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  • Wednesday, January, 2021| Today's Market | Current Time: 10:12:03
  • Shrimp, Mussel And Fresh Water Fish Farming Can Offset Tourism, Mining Losses: Goemcho Goenkar

    Published on January 6, 2021

    Panaji: Research conducted by experts and volunteers of the CPIE India (Centre For Promoting Indian Economy) as part of it’s Goa Village Project (which was initiated in Sept-Oct last year) shows that large scale, organized shrimp, mussel and fresh water fish farming in the interiors of Goa or in Goan villages can more than offset the losses caused to local businesses and villagers due to the slump in tourism (due to the Covid pandemic) and the closure of the mining business in the State.

    Shrimp farming is an aquaculture business that exists in either a marine or freshwater environment, producing two to three varieties of shrimp or prawns for human consumption. Freshwater fish is cultivated in ponds or trenches created specially for the purpose and about 40 to 60 percent of it is consumed by the fish processing industry.

    While the coastal areas of rural Maharashtra including villages in Ratnagiri and Sindhudurg have taken up aquaculture in a very big way, Goa was still dependent on tourism for its revenue, a mistake that is now very apparent to Goans across the state, thanks to the Covid pandemic.

    Aquaculture farmers can earn an income of Rs 10 lakh in the shrimp season that lasts for six months from May to October. Approximately, about 4,000 kgs of shrimps can be produced from a pond excavated on an acre of land, which can fetch a price of Rs 250-350 per kg.

    After excluding costs, and other expenses, the net profit can range from 4-5 lakh per acre, which is more than any other crop that is sowed in a conventional cropping system.

    Besides, the demand for seafood including shrimps, mussels and fresh fish is drastically higher in Goa, compared to other states, and even without foreign tourists, the local consumption is high enough, and the high price of beef and mutton could be a huge incentive for aquaculture farmers in Goa, says Goemcho Goenkar.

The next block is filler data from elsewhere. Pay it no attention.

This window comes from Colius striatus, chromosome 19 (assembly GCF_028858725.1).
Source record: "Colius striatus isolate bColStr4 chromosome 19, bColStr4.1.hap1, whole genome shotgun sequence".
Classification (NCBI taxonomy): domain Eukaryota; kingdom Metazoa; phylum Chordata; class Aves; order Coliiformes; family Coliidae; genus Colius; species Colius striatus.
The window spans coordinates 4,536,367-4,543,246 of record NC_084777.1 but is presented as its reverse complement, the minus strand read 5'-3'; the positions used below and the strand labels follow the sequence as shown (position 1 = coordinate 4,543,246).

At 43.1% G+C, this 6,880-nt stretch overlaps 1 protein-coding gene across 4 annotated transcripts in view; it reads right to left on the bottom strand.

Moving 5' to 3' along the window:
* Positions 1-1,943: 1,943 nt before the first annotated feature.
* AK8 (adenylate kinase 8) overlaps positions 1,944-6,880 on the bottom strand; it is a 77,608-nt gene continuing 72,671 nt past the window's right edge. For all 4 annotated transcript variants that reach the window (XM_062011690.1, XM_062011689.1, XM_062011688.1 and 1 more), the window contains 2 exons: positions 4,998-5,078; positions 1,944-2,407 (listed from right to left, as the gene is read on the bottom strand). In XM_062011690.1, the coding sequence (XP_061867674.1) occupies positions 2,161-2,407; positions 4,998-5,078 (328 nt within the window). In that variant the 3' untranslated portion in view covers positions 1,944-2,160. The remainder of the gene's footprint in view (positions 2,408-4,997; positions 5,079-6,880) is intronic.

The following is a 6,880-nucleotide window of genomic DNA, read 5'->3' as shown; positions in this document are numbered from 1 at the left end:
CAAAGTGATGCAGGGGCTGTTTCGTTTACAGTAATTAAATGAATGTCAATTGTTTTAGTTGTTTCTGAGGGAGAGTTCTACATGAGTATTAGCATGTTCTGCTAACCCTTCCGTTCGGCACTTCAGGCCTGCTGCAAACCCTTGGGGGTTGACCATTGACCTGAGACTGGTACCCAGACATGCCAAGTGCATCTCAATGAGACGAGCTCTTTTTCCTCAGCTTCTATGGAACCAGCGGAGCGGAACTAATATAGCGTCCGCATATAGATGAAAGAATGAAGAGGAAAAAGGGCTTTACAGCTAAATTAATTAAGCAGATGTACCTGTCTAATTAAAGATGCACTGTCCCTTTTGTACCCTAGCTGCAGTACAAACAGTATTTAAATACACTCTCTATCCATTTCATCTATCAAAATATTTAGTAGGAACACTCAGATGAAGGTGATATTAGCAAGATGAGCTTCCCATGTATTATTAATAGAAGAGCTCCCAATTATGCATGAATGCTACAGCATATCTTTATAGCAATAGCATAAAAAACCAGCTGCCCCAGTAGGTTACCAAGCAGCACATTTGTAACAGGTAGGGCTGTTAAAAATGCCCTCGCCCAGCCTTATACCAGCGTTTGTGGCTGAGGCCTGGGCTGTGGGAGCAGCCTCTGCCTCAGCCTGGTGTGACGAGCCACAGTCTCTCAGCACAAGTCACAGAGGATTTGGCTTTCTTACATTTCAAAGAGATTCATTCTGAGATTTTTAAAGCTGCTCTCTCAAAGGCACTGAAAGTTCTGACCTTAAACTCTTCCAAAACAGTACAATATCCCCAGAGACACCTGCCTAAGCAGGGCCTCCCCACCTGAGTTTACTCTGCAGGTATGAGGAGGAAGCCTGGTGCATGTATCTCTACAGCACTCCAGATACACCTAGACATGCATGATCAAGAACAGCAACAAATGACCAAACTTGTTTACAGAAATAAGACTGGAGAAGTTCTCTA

Being a tourist destination with the majority of the local population consuming fish, there is a high demand for finfish and shellfish in Goa and the present demand far exceeds the normal supply, CPIE India has pointed out.

    Goemcho Goenkar which is promoting home horticulture, kitchen farming and kitchen gardening in Nuvem and Curchorem to boost farm produce in the State, will also take up Shrimp, Mussel And Fresh Water Fish Farming in a professional manner, starting next month.

    We are launching the first project on a small scale at Curchorem. Depending on the success, we will replicate the model in different parts of Goa, said a spokesperson for the CPIE India, which is providing the technical expertise, resources and domain knowledge for the purpose.

    According to Flynn Remedios of Goemcho Goenkar, in Punjab farmers who were losing fertile land due to the increased salinity of the soil, resorted to shrimp farming as a last ditch effort to survive. Today around 500 acres of land is under shrimp farming in Punjab, giving the farmers very good returns. We are inviting volunteers to support this activity, to coordinate with the farmers at the local level.

    Shrimp farming, or the cultivation of prawns, which are high in demand and fetch good money is a very lucrative business, and can be easily launched in interiors of Goa with minimum investment, the Goemcho Goenkar and CPIE India report reveals.

    This is a completely organic, natural project. No chemicals or artificial products will be used. Mussel farming in the brackish waters of Goa is already a success story and we are trying to replicate it in different parts of Goa, Remedios said.

    Green Mussel, (Perna viridis), locally known as “Xinanneo” in Goa is found to be a major shellfish species under the group bivalves relished by Goan people. It is very popular in sea food restaurants in the State and very often out of stock or sold at a huge premium. A single piece of the mussel of size of 40-60 mm with an average weight of 30-33gm costs around Rs. 8 to Rs 20 in the retail markets of Goa, depending on availability. This species grows well in brackish waters and is relished by sea food lovers all over the country.

    Shrimp and mussel aquaculture is a godsend for farmers whose land is not usable for any other crop due to higher salinity. Goa has an enormous brackish water resource potential. However, the lack of awareness about the relevant technology and methodology among the people is the major cause for the poor growth of the local aquaculture sector.

    According to aquaculture experts, green mussels usually grow to the size of between 40 and 60 mm with an average weight of 30 to 33 grams and grow well in brackish waters with a salinity ranging from 25 to 32 parts per thousand (ppt). Farmers usually don’t have to use any extraneous inputs like feed, fertilizer and other materials, making maintenance of the culture system comparatively easier than fish farming.

    Culture periods usually begin from November or December and extend up to May with harvest being done before the onset of the monsoons in June to prevent the salinity thus affecting the mussels.

    Not just setting up the aquaculture projects, Goemcho Goenkar is arranging to sell the produce in different markets of India, giving the farmers direct access to buyers.

    Goans who are interested in starting either kitchen farming, shrimp, mussel or fresh water fish farming can contact Goemcho Goenkar on email [email protected], with their name, address, location, contact numbers and details of the land available in their vicinity for cultivation or aquaculture.